Bernard Foley says Wallabies can overtake All Blacks - just not yet
Bernard Foley is adamant the Wallabies' misfiring attack can overtake New Zealand and become the world's best once combinations are set and things clicks into place.
Australia wasted numerous chances in last weekend's defeat to Scotland but after an "open and honest" review session, five-eighth Foley says there is no cause for alarm about the team's attacking style, despite criticism they are too robotic and predictable.
Foley believes the problem is merely execution and cohesion, not approach or ability.
"I can honestly say that this Australian team can be the best attack in the world and we're going to keep pursuing that and tirelessly working on it to make sure it gets there," Foley said on Tuesday.
"It's just making sure we're all on the same page when we run out there.
"When we go out and execute exactly what we want to do, I don't think there's a defence that can stop the attacking abilities of the players in our team.
"That's what we're striving for and it's not going to gel in one week.
"We have to build it together, keep spending time as a combination and keep growing those connections and that's what we're aiming to do."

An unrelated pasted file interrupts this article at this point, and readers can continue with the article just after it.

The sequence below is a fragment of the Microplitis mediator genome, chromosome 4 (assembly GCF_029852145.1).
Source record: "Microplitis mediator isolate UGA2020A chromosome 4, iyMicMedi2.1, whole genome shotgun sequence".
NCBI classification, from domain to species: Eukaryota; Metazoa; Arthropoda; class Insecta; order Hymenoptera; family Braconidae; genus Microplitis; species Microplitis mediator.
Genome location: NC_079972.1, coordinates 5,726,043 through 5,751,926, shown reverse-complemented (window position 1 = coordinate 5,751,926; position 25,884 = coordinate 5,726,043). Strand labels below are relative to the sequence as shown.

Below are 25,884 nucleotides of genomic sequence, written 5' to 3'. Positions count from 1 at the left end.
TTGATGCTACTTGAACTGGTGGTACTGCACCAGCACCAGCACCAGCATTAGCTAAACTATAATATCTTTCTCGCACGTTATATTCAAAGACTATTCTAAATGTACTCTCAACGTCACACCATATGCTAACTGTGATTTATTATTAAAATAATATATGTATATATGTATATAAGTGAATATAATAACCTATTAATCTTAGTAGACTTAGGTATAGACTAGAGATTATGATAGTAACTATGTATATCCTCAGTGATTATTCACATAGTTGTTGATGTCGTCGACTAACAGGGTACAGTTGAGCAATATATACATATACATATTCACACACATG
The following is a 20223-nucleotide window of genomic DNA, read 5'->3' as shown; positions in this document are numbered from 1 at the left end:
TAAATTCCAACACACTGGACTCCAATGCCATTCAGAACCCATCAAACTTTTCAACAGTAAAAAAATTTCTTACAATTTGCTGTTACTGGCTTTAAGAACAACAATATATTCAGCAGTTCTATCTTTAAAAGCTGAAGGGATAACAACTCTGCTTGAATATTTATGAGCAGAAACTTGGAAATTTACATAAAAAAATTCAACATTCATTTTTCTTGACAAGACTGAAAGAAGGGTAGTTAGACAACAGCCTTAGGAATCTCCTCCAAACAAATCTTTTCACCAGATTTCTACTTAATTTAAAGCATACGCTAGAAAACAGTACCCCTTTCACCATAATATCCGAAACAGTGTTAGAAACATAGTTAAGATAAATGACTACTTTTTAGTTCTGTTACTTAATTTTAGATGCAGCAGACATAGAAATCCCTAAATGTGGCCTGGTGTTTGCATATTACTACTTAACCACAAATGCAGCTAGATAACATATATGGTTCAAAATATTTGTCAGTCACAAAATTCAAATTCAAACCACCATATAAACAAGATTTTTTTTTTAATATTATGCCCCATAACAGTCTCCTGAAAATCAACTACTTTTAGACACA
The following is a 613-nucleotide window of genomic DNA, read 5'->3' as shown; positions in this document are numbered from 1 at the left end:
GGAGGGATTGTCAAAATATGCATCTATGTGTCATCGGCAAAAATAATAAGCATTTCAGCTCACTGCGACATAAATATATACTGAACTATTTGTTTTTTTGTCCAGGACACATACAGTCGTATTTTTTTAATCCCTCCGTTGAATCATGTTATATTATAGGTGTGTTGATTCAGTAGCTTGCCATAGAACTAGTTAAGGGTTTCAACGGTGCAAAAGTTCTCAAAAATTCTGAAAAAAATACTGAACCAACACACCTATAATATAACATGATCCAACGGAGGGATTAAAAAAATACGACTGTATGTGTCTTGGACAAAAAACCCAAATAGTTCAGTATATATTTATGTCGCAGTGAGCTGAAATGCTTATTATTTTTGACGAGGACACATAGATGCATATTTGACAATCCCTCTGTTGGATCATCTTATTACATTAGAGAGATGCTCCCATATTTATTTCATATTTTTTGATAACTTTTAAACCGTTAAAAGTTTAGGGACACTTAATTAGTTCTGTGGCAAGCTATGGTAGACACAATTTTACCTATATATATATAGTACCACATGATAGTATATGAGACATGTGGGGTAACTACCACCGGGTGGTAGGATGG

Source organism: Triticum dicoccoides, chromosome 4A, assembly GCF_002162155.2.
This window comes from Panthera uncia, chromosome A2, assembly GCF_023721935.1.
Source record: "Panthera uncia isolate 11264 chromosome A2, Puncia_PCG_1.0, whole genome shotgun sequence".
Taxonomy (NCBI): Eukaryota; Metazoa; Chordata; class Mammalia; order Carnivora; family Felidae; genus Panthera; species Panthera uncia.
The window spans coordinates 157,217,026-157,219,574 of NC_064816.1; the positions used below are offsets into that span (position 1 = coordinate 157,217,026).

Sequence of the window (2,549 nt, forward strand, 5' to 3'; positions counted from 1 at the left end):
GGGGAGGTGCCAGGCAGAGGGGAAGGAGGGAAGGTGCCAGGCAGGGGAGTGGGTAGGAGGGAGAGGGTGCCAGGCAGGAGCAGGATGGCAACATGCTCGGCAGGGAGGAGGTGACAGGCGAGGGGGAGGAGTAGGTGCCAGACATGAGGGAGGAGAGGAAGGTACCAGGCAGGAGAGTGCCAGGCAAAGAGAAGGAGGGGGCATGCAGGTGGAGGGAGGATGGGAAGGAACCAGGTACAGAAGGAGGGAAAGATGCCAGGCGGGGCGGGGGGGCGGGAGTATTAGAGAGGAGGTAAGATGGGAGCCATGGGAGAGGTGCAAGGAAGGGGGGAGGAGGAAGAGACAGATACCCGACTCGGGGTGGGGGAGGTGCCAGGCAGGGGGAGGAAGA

The Wallabies are expected to beat a weakened Italy on Saturday and a slick performance with the ball in hand could help alleviate mounting pressure on the team.
As Australia's chief playmaker and goalkicker, Foley has plenty riding on his shoulders.
The 27-year-old missed a penalty and a conversion attempt against Scotland and was yellow-carded for a shoulder charge in the first half, with the Wallabies conceding a try while he was off the field.
He was mentioned in Jack Quigley's viral Facebook post, which accused him of needing more practice on goalkicking and simple passing.
Foley said he was working every day to improve.
"The way that fans see it is only the 80 minutes and how you perform," he said.
"They don't see what work everyone does throughout the entire week.
"When you don't perform, you open yourself up to criticism."